Wednesday, July 3, 2013

More on advancing your career by learning networking

Reader and one-time blogger Eseell emails:
A few weeks ago you wrote a bit about breaking into networking and IT security with Cisco certs. Two comments on that:

1) Last week I accepted a job offer from Cisco to become a pre-sales systems engineer for service providers and data centers in the Southwest US. At least a small part was due to your voice being one of dozens of current and former Cisco employees I've spoken to about working there, none of whom said that it wasn't a good company to work for.

2) Several managers I interviewed with were quite vocal about the fact that my CCIEs and CCDE were more valuable credentials to them than any college degree could be, so you were definitely spot on about that.
I knew a lot of Cisco SEs, and all of them were smart dudes.  So you know about Eseell.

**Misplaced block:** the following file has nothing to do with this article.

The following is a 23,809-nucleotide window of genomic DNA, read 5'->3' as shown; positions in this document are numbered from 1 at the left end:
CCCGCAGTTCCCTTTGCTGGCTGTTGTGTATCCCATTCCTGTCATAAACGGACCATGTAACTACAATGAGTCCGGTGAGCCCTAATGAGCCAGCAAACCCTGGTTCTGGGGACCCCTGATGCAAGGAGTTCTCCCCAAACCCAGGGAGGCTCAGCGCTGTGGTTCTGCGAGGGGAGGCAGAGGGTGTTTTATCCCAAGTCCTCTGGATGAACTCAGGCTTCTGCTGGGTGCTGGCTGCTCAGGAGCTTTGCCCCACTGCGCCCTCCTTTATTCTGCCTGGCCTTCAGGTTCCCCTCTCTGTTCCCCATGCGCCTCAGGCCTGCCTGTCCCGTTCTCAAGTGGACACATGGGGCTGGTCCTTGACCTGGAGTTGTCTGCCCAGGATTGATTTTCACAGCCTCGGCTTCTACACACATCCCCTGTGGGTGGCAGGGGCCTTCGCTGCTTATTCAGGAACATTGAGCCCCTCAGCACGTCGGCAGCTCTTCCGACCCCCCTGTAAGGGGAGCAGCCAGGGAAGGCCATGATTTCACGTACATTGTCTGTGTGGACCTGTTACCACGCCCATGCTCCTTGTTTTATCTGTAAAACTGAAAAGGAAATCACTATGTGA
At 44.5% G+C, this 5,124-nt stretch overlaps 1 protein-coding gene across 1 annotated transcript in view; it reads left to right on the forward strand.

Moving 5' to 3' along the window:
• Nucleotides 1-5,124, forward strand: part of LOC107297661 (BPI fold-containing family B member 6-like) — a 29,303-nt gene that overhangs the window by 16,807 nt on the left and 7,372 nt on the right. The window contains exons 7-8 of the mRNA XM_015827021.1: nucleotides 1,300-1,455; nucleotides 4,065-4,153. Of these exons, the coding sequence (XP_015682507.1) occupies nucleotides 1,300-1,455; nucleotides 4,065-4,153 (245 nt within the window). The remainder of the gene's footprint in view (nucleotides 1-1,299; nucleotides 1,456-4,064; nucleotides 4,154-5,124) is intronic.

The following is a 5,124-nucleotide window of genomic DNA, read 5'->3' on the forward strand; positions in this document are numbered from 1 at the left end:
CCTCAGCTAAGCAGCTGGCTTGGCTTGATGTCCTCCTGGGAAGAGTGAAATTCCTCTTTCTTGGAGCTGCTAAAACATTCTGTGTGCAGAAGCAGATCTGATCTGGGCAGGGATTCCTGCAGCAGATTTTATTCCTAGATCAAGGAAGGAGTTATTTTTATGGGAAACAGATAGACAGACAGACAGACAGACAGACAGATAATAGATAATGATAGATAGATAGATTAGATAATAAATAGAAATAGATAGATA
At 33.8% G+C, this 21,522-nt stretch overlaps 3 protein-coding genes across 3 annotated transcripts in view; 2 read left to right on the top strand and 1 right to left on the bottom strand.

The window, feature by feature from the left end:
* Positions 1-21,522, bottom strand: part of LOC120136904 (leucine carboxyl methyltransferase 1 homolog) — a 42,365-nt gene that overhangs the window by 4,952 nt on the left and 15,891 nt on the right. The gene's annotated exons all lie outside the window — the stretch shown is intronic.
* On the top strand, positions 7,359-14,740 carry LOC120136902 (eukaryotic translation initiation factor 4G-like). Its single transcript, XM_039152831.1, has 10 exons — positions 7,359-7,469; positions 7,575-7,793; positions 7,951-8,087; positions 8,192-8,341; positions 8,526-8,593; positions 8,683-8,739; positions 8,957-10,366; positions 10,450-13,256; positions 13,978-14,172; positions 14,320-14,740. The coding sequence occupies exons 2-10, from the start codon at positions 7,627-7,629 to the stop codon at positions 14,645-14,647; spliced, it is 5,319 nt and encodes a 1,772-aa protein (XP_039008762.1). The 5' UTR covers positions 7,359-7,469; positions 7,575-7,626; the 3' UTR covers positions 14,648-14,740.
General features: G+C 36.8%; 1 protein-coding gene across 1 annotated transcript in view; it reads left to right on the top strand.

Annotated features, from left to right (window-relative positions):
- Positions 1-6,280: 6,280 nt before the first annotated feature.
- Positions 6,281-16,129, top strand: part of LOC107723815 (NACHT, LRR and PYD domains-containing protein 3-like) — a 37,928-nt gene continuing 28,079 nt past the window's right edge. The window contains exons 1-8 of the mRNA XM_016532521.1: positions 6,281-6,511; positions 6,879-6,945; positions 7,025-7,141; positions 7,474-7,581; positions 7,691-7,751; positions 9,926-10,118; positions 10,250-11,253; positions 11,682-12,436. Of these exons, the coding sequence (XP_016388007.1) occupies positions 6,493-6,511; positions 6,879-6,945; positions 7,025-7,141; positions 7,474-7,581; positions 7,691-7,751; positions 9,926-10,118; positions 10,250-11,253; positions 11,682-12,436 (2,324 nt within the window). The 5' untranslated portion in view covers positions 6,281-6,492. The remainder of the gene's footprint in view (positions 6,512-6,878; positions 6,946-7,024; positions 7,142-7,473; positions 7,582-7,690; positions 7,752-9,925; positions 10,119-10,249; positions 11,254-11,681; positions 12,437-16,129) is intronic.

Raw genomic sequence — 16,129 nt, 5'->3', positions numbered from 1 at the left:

Second, look at his point number 2, confirming what I've been saying - you don't need to study this at a University.  The certifications that people care about don't come on a sheepskin.  There's a huge demand for these skill sets, and you can learn this yourself for very little money.  There are even some really good free education sites on the 'net.

1 comment:

William Newman said...

For someone who's smart and motivated and not going the usual college route, making database-backed websites or doing open-source software is another possible way to demonstrate enough competence to be worth being paid. The networking stuff that you suggest has the advantage of sharply standardized training programs and standard certifications which are close enough to real work skills that you can just march through them to demonstrate competence without work experience. However, the website and software stuff has its own advantage, that you can make a competence-demonstrating portfolio of your own projects using trivially cheap equipment and free software. E.g., it's not not expensive or insanely difficult to make a slick database-backed website based on the LAMP stack, or to develop a moderately-popular utility supporting a popular platform, something like one of the plugins used by a program like Blender to import and export model data from the many external formats out there.